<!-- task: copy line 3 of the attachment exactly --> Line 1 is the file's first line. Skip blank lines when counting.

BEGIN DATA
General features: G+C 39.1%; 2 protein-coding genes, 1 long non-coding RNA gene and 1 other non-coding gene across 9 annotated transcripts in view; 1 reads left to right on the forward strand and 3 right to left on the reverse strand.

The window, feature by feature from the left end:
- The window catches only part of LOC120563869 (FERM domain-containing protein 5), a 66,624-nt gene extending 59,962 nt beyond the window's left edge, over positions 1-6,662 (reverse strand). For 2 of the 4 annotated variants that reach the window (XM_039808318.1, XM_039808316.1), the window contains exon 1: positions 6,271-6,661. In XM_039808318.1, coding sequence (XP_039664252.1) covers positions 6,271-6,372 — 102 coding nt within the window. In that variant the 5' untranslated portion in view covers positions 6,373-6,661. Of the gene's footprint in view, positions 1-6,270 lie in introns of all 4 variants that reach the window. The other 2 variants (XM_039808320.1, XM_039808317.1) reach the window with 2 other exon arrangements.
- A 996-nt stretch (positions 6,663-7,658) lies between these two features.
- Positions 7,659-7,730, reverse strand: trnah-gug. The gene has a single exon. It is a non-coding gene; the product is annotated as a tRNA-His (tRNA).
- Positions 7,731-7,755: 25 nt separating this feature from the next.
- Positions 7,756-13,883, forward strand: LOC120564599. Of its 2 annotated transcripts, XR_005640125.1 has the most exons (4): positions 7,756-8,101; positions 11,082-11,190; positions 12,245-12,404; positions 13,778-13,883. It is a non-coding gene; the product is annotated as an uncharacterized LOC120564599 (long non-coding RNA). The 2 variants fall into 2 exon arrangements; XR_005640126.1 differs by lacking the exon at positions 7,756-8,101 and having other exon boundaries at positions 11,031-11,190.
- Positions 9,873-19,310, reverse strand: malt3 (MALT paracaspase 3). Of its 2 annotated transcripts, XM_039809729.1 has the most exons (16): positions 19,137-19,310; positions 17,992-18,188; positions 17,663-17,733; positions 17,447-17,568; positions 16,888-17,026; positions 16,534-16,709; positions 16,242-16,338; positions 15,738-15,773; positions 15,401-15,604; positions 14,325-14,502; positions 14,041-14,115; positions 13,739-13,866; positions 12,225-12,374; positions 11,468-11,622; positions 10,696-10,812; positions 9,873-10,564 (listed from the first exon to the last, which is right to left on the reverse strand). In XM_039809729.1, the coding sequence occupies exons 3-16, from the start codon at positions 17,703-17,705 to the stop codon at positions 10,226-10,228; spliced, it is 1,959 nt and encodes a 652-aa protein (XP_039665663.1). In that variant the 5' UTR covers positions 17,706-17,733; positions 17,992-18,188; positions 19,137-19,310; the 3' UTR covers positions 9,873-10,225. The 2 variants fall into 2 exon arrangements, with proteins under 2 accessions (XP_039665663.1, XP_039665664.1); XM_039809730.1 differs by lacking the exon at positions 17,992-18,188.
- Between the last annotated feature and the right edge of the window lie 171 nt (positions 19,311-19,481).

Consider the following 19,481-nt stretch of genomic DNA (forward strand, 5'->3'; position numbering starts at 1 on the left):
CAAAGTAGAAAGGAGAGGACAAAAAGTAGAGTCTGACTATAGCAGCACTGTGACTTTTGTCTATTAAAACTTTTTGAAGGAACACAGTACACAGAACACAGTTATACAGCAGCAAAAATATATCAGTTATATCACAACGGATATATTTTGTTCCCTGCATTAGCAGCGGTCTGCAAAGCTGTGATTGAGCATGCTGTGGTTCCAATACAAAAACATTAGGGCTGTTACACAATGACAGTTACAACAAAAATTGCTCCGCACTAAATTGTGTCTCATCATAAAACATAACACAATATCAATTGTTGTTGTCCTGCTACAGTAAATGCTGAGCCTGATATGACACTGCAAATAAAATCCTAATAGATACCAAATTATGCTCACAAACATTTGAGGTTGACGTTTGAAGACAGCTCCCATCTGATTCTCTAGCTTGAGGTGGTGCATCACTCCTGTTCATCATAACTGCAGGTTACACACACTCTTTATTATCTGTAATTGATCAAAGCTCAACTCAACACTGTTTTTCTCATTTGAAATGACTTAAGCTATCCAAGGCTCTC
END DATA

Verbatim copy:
- The window catches only part of LOC120563869 (FERM domain-containing protein 5), a 66,624-nt gene extending 59,962 nt beyond the window's left edge, over positions 1-6,662 (reverse strand). For 2 of the 4 annotated variants that reach the window (XM_039808318.1, XM_039808316.1), the window contains exon 1: positions 6,271-6,661. In XM_039808318.1, coding sequence (XP_039664252.1) covers positions 6,271-6,372 — 102 coding nt within the window. In that variant the 5' untranslated portion in view covers positions 6,373-6,661. Of the gene's footprint in view, positions 1-6,270 lie in introns of all 4 variants that reach the window. The other 2 variants (XM_039808320.1, XM_039808317.1) reach the window with 2 other exon arrangements.